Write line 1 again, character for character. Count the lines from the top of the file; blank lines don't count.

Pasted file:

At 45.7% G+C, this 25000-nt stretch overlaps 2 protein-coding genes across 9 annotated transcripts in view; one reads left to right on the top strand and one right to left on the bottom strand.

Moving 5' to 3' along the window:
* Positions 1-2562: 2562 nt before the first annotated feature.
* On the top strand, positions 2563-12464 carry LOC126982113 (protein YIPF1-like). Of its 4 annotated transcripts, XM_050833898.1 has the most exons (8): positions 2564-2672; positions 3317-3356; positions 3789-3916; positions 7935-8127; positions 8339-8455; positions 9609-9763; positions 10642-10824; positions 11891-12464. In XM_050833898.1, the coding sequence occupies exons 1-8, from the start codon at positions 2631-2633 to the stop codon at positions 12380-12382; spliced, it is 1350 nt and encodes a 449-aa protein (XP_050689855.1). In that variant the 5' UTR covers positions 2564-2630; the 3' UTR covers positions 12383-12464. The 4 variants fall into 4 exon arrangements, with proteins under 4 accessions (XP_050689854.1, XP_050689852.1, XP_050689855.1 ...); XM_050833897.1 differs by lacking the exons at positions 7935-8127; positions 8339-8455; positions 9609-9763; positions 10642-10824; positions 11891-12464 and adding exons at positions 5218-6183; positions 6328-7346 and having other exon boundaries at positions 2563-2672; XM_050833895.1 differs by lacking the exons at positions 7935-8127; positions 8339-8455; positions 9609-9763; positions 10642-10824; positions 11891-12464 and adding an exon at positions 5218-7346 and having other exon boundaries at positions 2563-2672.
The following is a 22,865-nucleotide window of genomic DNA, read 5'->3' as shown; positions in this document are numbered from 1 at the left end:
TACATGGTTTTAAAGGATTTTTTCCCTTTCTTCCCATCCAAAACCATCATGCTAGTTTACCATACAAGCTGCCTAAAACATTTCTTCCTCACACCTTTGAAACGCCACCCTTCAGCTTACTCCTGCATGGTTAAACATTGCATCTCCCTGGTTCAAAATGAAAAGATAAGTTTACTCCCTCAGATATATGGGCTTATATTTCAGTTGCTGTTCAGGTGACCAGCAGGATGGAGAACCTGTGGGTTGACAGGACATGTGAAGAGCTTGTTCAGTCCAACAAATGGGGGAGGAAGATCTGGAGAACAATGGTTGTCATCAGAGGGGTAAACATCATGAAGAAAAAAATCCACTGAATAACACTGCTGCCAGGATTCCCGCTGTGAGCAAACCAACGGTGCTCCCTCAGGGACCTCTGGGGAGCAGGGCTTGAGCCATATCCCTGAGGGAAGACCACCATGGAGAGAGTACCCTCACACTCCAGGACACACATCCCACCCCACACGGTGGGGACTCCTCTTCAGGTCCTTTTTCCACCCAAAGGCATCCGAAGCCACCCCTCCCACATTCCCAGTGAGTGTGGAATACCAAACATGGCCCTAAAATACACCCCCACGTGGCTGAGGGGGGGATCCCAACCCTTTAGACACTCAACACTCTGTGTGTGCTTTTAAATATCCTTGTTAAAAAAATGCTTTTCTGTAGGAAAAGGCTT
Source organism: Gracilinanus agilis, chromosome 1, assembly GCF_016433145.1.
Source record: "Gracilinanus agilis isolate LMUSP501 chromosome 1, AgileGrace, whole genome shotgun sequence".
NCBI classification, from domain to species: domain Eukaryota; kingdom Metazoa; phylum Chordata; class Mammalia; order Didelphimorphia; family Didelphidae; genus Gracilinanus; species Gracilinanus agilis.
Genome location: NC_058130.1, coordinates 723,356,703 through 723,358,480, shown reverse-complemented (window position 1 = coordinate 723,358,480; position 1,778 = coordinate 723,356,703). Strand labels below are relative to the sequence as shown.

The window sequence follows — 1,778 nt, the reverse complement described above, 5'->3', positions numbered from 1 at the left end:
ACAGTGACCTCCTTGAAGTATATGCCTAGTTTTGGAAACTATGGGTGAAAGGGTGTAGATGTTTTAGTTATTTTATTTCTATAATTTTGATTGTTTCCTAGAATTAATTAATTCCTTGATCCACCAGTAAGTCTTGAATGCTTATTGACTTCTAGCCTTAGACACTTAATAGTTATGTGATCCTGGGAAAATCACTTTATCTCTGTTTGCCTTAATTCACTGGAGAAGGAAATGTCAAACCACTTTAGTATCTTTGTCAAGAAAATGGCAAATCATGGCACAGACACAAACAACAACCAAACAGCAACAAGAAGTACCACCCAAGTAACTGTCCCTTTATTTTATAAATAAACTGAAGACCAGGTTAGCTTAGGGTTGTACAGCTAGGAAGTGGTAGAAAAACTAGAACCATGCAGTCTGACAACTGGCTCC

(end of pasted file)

At 45.7% G+C, this 25000-nt stretch overlaps 2 protein-coding genes across 9 annotated transcripts in view; one reads left to right on the top strand and one right to left on the bottom strand.